Dr. K. Radhakrishnan, Chairman of the Indian Space Research Organisation (ISRO) and Secretary, Department of Space, spoke to Madhumathi D.S. on the national space programme’s present concerns and what is in store for it as it grapples with global competition and rising internal demand. Excerpts:
The national space programme faces a double whammy: a transponder deficit on communication satellites and a delay in achieving the capability to launch our own communication satellites. How is ISRO addressing this problem?
First, I would like to stress that applications are our thrust unlike, say, in Russia, the United States or China which are after human space flights, space stations and such activities. We are very clear about being down to earth.
We have a capacity augmentation plan. Increasing capacity, enhancing capability and creating advanced technologies, these are all taking place in parallel. Thanks to the promotion of satellite communication and new services in it, there is a large demand [for transponders]. One objective is to increase capacity in the Ku and C bands. The other is to enhance capability, for example, with digital multimedia broadcasting on GSAT-6.
To remain state-of-the-art in communication satellites, we are going in for high power and higher frequencies like the Ka band. A multi-beam system with 24 footprints and uplink in the high-power Ka band will come with GSAT-11 in two years. Our target is to be contemporary in this area in five or six years.
Then there are the GSAT-6, 7 and 11 series, and GSAT-15 and 16. In remote sensing, the continuity of services is important for institutional and infrastructure planning, water resources, agriculture, afforestation, disaster management and the like. You need to improve spatial resolution from the present 0.8 metre to 0.6 metre and 0.3 metre. In microwave remote sensing we have to get into L, X and S bands.
We have two established application areas in communication and remote sensing. Now navigation satellites will add a new dimension of location-based services. Gagan is our space-based augmentation to GPS mainly for the civil aviation sector. GSAT-10 carries the second of three Gagan payloads. The first satellite of our own regional navigation system, the Indian Regional Navigational Satellite System, will go in 2013.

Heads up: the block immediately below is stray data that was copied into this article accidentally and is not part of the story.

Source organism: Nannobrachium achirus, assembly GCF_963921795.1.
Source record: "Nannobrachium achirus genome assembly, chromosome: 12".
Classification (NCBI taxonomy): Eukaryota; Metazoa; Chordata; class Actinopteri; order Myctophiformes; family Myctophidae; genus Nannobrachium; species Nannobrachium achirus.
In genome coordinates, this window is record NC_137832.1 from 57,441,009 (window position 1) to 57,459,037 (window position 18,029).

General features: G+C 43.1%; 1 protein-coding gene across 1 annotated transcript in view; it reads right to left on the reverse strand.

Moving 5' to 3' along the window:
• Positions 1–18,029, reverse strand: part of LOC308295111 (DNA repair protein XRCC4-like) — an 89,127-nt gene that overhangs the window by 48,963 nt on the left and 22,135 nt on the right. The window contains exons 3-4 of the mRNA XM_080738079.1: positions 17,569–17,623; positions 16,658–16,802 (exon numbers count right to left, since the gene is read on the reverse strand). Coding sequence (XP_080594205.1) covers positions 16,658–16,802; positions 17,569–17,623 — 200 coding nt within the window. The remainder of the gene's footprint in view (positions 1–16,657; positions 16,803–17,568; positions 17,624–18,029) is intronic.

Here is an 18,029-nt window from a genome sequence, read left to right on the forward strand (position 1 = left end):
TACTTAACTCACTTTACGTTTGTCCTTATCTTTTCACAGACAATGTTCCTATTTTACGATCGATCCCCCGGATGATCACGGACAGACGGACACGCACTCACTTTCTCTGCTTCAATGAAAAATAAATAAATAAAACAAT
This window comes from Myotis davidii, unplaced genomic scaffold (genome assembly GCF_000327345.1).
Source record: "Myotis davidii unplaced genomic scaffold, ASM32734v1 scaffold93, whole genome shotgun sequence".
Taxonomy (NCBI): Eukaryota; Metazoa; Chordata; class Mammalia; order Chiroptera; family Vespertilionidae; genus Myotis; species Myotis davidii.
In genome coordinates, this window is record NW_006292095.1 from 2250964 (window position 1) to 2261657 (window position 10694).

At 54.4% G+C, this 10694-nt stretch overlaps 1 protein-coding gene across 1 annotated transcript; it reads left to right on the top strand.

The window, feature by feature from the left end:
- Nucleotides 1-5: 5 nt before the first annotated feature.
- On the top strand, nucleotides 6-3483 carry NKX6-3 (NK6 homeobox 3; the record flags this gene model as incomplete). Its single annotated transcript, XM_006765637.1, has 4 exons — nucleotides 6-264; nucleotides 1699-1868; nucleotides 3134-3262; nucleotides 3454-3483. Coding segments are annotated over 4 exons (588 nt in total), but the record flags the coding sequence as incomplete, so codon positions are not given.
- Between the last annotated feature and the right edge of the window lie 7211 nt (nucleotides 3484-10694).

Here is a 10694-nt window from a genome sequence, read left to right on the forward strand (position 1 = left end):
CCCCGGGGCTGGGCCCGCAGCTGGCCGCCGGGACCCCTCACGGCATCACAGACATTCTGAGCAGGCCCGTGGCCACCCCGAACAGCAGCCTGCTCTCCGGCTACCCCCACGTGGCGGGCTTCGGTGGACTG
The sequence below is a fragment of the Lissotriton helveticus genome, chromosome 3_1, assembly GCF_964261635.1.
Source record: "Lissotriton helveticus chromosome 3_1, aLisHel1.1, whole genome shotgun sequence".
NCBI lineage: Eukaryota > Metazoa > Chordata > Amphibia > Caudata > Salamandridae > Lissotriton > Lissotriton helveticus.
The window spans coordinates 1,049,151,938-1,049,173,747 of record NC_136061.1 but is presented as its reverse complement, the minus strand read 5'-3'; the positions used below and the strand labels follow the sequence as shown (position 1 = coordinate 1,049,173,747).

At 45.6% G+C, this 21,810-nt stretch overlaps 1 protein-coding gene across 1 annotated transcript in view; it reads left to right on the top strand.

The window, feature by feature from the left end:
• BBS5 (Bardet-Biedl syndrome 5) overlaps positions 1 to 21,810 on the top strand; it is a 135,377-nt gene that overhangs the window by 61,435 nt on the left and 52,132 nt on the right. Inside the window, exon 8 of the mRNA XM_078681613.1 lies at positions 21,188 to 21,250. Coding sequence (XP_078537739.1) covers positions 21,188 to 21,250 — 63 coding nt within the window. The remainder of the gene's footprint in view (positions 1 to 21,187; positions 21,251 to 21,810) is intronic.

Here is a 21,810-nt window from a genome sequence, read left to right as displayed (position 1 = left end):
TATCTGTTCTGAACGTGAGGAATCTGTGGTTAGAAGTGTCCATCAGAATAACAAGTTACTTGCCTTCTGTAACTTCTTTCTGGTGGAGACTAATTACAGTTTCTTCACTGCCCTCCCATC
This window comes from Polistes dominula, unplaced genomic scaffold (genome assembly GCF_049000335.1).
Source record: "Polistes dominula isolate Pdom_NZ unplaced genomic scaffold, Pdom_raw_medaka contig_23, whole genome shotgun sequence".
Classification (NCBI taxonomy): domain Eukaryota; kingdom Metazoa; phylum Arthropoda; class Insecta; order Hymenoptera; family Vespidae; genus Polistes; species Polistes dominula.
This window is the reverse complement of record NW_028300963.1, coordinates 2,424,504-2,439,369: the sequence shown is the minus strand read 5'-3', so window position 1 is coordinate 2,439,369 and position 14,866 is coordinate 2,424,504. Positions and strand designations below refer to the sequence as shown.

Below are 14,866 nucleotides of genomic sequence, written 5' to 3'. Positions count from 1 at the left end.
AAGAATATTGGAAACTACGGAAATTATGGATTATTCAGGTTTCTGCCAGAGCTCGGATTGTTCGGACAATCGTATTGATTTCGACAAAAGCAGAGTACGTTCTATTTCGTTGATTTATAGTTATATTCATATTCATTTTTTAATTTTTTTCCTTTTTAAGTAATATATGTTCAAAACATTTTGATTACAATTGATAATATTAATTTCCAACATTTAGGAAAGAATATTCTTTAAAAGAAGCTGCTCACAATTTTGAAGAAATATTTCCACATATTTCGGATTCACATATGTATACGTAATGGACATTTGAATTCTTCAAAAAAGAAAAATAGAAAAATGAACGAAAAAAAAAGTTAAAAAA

What is being done to mitigate the transponder shortage on Insat/GSATs for broadcasting and telecommunication purposes? Of the 263 transponders available today, ISRO has leased 95 on foreign satellites.
A [few] weeks ago we released advertisements for leasing transponders because VSAT and direct-to-home (DTH) operators require them. The process may take up to two months.
Today we are not talking about replacements of the leased capacity but about how to meet requirements. We have 168 transponders of our own [provided by the domestic Insat/GSAT fleet].
If you look at the upcoming satellites, you get more than 100 [Indian] transponders [in the short term]. GSAT-10 [launched on September 29] is going to immediately give us 30 transponders from November onwards. GSAT-14 will give another 12 if [its launch vehicle] GSLV performs well. GSAT-9 will mean another 12 transponders, GSAT-15 will add 24 in the Ku band and GSAT-16 another 36.
With these 100 transponders being added, will the leases go back?
I don’t think they will go back but the usage will be more. There is nothing wrong in using [them] provided they are available at a reasonable price.
Has the queue for DTH levelled out? There are seven DTH operators now and these and new players want more satellite capacity.